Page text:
Attorney Lewin went to the District Attorney’s Office. The DA was looking for AS to do 1 year in jail on the OUI/Negligent Operation Causing Serious Bodily Injury Charge to be followed by 5 years of probation with the first 6 months to be confined at home. The negotiations between Attorney Lewin and the DA’s Office extended over two months. Finally the DA’s Office agreed to reduce the OUI/Negligent Operation Causing Serious Bodily Injury charge to OUI Causing Serious Bodily Injury. The reduced charge does NOT carry any mandatory minimum sentence. More negotiations continued. Ultimately the two sides reached an agreement to disagree in parts of the recommendations being made to the Judge.

On April 23, 2013 AS and Attorney Lewin and the DA appeared before the Judge in Haverhill District Court. AS pleaded guilty to the reduced charge of OUI Serious Injury and 2 counts of Leaving the Scene Property Damage. The two counts of reckless assault and battery by dangerous weapon were dismissed by agreement. The one count of leaving the scene person injury was dismissed by agreement (Attorney Lewin had successfully argued to the DA that AS could not have known and did not know that he had hit a person and then left.) Attorney Lewin presented the Judge with a lengthy sentencing memorandum with all the necessary reports attached. The DA asked for a suspended sentence with a term of Probation and home confinement for the first six months. Attorney Lewin asked for a suspended sentence with a term of probation and no home confinement. After lengthy presentations by both the Assistant DA and Attorney Lewin the Judge imposed the disposition recommended by Attorney Lewin. NO jail. NO home confinement. Probation.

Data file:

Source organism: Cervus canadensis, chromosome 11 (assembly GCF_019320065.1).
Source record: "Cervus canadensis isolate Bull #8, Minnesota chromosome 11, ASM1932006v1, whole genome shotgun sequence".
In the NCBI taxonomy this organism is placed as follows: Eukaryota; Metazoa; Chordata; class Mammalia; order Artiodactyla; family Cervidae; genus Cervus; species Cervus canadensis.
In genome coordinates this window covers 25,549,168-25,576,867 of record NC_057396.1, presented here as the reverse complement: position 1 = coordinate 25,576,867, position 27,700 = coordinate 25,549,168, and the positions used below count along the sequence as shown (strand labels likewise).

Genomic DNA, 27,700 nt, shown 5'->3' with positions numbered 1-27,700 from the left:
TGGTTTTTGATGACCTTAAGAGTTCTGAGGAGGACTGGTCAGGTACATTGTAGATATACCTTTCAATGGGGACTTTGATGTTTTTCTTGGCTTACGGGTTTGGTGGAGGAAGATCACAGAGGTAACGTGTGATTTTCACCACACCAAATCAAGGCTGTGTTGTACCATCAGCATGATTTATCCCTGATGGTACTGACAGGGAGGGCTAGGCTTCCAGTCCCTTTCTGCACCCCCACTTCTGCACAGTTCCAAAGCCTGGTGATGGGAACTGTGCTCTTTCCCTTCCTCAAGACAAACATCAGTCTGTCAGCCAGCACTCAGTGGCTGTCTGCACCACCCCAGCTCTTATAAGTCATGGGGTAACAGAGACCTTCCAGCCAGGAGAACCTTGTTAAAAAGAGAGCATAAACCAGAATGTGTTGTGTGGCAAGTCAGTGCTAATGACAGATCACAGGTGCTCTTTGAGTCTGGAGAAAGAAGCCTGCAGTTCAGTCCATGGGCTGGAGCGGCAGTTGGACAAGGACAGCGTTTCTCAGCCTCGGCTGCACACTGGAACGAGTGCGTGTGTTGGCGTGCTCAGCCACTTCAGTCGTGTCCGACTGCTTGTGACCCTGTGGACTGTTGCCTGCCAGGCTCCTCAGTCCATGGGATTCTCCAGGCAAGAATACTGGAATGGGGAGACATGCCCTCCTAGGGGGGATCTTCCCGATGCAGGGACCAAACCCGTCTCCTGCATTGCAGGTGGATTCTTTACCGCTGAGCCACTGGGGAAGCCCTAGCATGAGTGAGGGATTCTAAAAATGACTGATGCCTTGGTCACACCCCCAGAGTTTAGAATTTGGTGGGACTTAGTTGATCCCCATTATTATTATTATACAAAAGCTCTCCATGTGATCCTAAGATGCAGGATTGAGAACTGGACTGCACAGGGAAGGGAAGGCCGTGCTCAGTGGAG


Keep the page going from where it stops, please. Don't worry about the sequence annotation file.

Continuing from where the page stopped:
When the case was finished Attorney Lewin and AS and AS’s wife had to go down to the probation office to meet with a probation officer. They all looked at each other – in great relief. When AS and his wife first consulted Attorney Lewin, Attorney Lewin told AS and his wife that there was a very strong possibility that AS would be going to jail for six months. Now he knew he would not be going to jail.

AS and his wife sent Attorney Lewin a very generous gift certificate to one of Attorney Lewin’s favorite restaurants along with a note that reads as follows: “Thank you so much for helping us with this serious case. When we met with you the first time and you explained the charges and the law, the future looked grim. But with your hard work, the outcome was much better than we anticipated. You will be highly recommended. In gratitude please enjoy this gift certificate with your wife. We will never forget what you did for us. Sincerely …”

As a lawyer it doesn’t get much better.